Monday, 24 December 2012

York versus Lancaster

For the final game of the year another outing with the Bloody Barons rules. I was commanding the Lancastrian and Dave Lanchester the Yorkists.  Although these rules tend to make each game different, looking at my last battle report using them there are some similarities.  Again I was to be the attacker and again one of my flank commanders was 'in a huff'; on this occasion his loyalty was suspect and he required two rounds of 'motivation' before he would take part.  Dave didn't have things all his own way either, he had half his army delayed and would need to dice for their arrival.  Just to make matters interesting, my other flank commander was having an 'off day' and his ability to motivate his troops to action was impaired.  I didn't help matters by placing one of his units in a wood, which further decreased their chances of actually doing something.

My plan, such as it was, was to secure the built-up area on my left (you get victory points for holding these areas) and the hill to my right (again, victory points). The main force in the centre was to take any opportunities to attack any Yorkist troops interfering with the flank attacks.

 The Lancastrian centre

The reluctance of Clifford on my right to advance meant that my commanding general spent the first half of the battle persuading him to fight.  Whilst doing this moving any units in the centre was more difficult (due to the distance between the general and the troops).  Dave took advantage of the disorder and charged my household troops.  The infantry, with an organ gun in support, managed to eliminate one base of the enemy retinue cavalry, but this did not stop the charge.  Disregarding their exalted status my  broke and ran after one round of melee. (8 victory points to Dave).  The Yorkist cavalry followed this up by charging and routing my retinue cavalry (6 more victory points to Dave). To balance things up a little my Household cavalry routed Dave's .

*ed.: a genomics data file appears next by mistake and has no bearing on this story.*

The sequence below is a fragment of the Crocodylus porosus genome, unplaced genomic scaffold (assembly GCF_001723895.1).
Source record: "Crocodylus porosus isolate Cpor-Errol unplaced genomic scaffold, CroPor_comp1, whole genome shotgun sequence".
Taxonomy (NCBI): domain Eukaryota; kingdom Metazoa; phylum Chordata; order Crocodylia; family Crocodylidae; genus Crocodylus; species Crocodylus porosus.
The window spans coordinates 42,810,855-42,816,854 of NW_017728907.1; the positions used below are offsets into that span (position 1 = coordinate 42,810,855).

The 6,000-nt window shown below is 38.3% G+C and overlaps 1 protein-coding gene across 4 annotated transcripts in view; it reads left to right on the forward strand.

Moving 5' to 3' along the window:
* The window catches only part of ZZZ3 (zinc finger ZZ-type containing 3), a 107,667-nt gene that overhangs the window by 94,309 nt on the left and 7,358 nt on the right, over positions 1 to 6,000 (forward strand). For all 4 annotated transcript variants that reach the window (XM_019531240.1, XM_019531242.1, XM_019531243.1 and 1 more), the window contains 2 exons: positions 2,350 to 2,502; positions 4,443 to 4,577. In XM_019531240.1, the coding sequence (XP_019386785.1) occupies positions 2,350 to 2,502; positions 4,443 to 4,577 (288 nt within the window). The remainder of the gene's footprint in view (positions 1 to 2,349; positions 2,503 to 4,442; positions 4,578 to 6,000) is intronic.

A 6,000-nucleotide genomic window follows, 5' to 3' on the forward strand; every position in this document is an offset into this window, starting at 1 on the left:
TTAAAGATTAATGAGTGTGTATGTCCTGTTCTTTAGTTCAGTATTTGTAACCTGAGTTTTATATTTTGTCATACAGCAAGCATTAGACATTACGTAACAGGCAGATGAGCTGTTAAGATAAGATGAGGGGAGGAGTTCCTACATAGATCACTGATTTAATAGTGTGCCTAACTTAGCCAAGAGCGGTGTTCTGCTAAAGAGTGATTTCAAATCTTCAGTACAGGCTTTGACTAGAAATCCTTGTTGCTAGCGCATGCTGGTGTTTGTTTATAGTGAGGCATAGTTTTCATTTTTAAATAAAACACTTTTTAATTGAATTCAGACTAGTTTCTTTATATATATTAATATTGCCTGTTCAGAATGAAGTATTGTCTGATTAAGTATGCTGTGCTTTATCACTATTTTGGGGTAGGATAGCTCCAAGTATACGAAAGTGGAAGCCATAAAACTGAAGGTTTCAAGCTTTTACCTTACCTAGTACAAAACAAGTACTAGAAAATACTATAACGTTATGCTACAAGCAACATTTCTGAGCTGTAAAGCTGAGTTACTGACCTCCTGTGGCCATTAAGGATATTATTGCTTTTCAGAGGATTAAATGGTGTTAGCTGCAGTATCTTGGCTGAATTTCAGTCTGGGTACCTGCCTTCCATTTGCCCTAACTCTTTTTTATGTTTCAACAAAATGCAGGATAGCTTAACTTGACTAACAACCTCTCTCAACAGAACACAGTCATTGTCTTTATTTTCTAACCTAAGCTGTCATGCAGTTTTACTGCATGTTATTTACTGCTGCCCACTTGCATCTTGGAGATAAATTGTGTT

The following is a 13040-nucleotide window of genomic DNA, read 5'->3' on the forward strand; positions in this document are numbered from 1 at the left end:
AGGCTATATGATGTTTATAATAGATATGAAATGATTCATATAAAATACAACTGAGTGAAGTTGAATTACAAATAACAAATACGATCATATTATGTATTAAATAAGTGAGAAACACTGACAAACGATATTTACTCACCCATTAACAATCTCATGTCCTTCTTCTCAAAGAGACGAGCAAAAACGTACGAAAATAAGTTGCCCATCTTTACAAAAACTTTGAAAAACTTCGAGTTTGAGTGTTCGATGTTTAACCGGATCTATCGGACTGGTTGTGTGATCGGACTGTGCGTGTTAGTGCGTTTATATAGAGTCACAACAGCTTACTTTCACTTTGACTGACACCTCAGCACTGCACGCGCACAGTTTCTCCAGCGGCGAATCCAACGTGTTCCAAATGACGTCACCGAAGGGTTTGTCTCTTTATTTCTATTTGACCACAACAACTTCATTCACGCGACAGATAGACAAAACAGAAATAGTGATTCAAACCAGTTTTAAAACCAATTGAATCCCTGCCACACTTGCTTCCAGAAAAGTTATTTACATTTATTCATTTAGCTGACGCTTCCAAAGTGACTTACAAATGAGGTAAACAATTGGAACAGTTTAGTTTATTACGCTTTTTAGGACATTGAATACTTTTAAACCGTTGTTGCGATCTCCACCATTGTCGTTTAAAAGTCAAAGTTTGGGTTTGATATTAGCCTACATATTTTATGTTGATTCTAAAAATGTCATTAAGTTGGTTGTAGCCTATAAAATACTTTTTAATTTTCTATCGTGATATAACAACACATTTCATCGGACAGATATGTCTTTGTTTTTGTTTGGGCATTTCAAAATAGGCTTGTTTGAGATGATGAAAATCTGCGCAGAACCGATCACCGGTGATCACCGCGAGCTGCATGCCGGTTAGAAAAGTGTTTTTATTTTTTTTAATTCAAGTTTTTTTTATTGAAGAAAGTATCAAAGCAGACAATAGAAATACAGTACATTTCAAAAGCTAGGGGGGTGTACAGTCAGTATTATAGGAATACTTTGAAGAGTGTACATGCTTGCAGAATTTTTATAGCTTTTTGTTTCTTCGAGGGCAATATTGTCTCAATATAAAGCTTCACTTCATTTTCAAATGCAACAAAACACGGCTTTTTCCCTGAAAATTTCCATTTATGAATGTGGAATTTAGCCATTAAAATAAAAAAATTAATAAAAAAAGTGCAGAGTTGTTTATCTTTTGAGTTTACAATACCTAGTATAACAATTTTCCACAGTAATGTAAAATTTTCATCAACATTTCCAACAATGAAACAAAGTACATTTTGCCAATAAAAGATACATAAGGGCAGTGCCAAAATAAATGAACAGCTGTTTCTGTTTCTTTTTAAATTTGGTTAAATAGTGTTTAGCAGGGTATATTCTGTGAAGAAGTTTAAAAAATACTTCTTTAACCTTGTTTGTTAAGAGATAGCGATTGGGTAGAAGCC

On my right I was making slow progress towards the hill, giving Dave time to organise his defence.  Two units were firing at my retinue foot and to avoid further casualties I charged the Yorkist retinue defending the hill.  In retrospect this was an error.  Not only was I outnumbered, but the Yorkists also had the advantage of the hill.  In no time at all my retinue routed (more victory points for Dave).  This left a unit of levy foot facing three enemy units and despite my best efforts it proved impossible to roll high enough dice to get the unit in the wood to come to their aid.

By now I had managed to persuade Clifford to advance on the town, but the delay meant that Dave's missing units had now arrived on the field.  In the event it made no difference as Clifford managed to roll under four on two d6 on three successive turns; meaning that he failed to motivate  his troops.

In a desperate attempt to achieve some success the commanding general led his Household cavalry forward in an attack on the newly arrived Yorkist infantry.  Charging through flanking fire the cavalry crashed into the Yorkist line and pushed them back.  The Yorkist's morale held and in the second round the commander of the Household troops was killed.  This and the loss of two further bases ensured that the cavalry would rout. 

So with my left inactive, my centre eliminated and my right outnumbered it was just as well that the game drew to a close at that point.  After totalling up the victory points (or the Lancastrian lack of them), the result was deemed to be a 'bloodbath' with the destruction of the Lancastrian army.

1 comment:

  1. Things can only get better with the turn of the year, eh?

    -- Jeff